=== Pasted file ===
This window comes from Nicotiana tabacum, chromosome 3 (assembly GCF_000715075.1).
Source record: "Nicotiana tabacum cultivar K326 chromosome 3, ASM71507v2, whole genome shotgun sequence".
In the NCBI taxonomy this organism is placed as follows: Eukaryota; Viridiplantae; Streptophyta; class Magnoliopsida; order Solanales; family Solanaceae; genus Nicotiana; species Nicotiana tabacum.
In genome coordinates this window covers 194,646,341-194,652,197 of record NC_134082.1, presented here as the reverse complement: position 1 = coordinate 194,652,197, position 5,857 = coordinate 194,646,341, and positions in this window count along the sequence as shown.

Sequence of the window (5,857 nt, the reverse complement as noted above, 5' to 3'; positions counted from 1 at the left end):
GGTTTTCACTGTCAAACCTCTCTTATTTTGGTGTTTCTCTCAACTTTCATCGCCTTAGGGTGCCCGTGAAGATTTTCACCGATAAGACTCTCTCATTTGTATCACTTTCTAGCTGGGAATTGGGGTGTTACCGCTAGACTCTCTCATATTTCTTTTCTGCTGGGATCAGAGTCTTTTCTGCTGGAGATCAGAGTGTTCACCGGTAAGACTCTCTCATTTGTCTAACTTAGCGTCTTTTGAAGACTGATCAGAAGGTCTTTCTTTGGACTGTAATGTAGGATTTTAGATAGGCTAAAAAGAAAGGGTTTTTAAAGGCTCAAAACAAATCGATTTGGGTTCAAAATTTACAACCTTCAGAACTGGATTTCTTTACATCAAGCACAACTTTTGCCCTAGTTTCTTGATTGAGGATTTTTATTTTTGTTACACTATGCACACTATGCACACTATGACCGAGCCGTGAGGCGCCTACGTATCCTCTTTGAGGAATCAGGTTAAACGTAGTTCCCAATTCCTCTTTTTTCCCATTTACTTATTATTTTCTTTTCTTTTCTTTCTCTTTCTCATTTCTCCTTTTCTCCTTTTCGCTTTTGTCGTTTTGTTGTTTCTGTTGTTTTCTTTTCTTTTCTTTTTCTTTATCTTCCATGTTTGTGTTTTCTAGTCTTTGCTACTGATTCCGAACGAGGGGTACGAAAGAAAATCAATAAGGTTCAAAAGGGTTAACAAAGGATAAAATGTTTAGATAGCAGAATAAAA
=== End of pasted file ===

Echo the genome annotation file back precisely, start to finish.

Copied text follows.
This window comes from Nicotiana tabacum, chromosome 3 (assembly GCF_000715075.1).
Source record: "Nicotiana tabacum cultivar K326 chromosome 3, ASM71507v2, whole genome shotgun sequence".
In the NCBI taxonomy this organism is placed as follows: Eukaryota; Viridiplantae; Streptophyta; class Magnoliopsida; order Solanales; family Solanaceae; genus Nicotiana; species Nicotiana tabacum.
In genome coordinates this window covers 194,646,341-194,652,197 of record NC_134082.1, presented here as the reverse complement: position 1 = coordinate 194,652,197, position 5,857 = coordinate 194,646,341, and positions in this window count along the sequence as shown.

Sequence of the window (5,857 nt, the reverse complement as noted above, 5' to 3'; positions counted from 1 at the left end):
GGTTTTCACTGTCAAACCTCTCTTATTTTGGTGTTTCTCTCAACTTTCATCGCCTTAGGGTGCCCGTGAAGATTTTCACCGATAAGACTCTCTCATTTGTATCACTTTCTAGCTGGGAATTGGGGTGTTACCGCTAGACTCTCTCATATTTCTTTTCTGCTGGGATCAGAGTCTTTTCTGCTGGAGATCAGAGTGTTCACCGGTAAGACTCTCTCATTTGTCTAACTTAGCGTCTTTTGAAGACTGATCAGAAGGTCTTTCTTTGGACTGTAATGTAGGATTTTAGATAGGCTAAAAAGAAAGGGTTTTTAAAGGCTCAAAACAAATCGATTTGGGTTCAAAATTTACAACCTTCAGAACTGGATTTCTTTACATCAAGCACAACTTTTGCCCTAGTTTCTTGATTGAGGATTTTTATTTTTGTTACACTATGCACACTATGCACACTATGACCGAGCCGTGAGGCGCCTACGTATCCTCTTTGAGGAATCAGGTTAAACGTAGTTCCCAATTCCTCTTTTTTCCCATTTACTTATTATTTTCTTTTCTTTTCTTTCTCTTTCTCATTTCTCCTTTTCTCCTTTTCGCTTTTGTCGTTTTGTTGTTTCTGTTGTTTTCTTTTCTTTTCTTTTTCTTTATCTTCCATGTTTGTGTTTTCTAGTCTTTGCTACTGATTCCGAACGAGGGGTACGAAAGAAAATCAATAAGGTTCAAAAGGGTTAACAAAGGATAAAATGTTTAGATAGCAGAATAAAA